We took a taxi to Sacred Valley, home of the Pisaq ruins and market. We spent the day exploring the ruins, then walking through the mountains to the market, which was located at the base of the mountain.
I love these terraces. View of the Pisaq ruins from the entrance.
The sky was amazing. Huge clouds, dark skies, and sun peeking through to light up the mountains.
This is the trail we walked along through the mountains to get down to the market. It ran along the edge of the mountain for miles.
More terraces. I can’t express how much I love those things.
Meet Abel. A 9-year-old boy who we met on the terraces (you can see his family in the background of the image above). Abel’s family makes jewelry in their home, then they walk 13 miles every day to the terraces in hopes that they will see a tourist or two who will buy their jewelry. This day, there were only two other people who came through here, so Abel decided to join us on our walk down. We talked (in Spanish) about his life, his school, what he likes to do for fun. He showed us some things we would have missed without him – carvings in rocks, special plants, etc. Oh, and we enjoyed the most beautiful sunlight as he guided us through the twists and turns of the mountains.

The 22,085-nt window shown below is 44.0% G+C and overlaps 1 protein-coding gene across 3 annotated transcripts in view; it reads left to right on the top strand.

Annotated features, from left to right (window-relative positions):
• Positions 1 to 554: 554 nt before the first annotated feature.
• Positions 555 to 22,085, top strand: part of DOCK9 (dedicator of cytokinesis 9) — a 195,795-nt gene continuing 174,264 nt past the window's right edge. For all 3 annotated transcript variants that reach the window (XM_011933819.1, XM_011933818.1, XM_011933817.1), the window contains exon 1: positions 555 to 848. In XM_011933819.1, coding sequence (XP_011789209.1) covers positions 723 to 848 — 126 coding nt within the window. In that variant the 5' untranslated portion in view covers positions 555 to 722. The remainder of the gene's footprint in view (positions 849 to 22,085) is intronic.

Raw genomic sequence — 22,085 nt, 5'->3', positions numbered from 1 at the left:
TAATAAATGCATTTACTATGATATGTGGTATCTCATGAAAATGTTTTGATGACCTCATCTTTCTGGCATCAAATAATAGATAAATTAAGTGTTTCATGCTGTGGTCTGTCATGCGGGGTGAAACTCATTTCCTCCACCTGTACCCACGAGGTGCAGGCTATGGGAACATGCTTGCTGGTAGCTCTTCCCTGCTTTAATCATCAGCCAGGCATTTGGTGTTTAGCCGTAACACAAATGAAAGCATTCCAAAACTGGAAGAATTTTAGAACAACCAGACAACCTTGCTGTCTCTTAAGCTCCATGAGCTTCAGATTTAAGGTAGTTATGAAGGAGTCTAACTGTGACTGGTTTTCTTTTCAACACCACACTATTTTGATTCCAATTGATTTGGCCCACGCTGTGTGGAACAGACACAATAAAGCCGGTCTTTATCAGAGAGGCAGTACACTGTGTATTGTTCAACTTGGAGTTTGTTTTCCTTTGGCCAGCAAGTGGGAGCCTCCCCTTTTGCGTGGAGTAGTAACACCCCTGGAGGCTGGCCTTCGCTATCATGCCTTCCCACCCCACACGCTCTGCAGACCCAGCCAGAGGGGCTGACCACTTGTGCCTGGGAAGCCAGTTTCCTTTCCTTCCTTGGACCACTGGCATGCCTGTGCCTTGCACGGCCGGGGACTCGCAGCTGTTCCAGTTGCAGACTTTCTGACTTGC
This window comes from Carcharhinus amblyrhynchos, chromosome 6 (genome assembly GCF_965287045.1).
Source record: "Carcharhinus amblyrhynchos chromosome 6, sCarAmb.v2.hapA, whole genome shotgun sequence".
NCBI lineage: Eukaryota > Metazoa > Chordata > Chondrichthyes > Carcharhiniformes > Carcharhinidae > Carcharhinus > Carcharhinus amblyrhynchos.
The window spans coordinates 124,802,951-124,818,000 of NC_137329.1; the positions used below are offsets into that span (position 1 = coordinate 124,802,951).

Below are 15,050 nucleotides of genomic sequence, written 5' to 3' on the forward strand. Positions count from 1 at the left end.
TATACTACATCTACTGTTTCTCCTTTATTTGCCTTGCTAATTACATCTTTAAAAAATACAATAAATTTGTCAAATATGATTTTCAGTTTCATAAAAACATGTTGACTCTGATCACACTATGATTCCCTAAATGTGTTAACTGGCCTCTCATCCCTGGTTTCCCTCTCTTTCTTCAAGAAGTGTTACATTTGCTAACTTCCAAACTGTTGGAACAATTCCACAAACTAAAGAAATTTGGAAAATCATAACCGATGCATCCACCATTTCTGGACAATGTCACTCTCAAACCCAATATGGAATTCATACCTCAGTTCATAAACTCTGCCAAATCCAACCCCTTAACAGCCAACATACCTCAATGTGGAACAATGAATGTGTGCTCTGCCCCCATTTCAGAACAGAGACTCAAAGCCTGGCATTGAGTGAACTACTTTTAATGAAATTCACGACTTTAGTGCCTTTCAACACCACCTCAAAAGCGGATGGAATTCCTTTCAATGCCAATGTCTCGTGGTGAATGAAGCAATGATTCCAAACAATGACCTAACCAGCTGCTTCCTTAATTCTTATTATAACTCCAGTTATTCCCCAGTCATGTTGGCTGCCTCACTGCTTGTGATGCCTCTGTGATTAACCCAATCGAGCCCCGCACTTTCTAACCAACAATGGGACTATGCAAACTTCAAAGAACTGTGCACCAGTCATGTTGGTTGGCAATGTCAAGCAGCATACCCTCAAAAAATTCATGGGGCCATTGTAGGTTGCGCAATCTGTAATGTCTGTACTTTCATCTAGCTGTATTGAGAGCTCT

I fell in love with him.
At the base of the mountain, we said goodbye to Abel and headed to the Pisaq market, where we bought wall hangings, scarves, and delicious street donuts.
Mercado San Pedro
Mercado San Francisco
Religious festival and celebrations in the city square
Basilica de la Catedral
And the trek begins…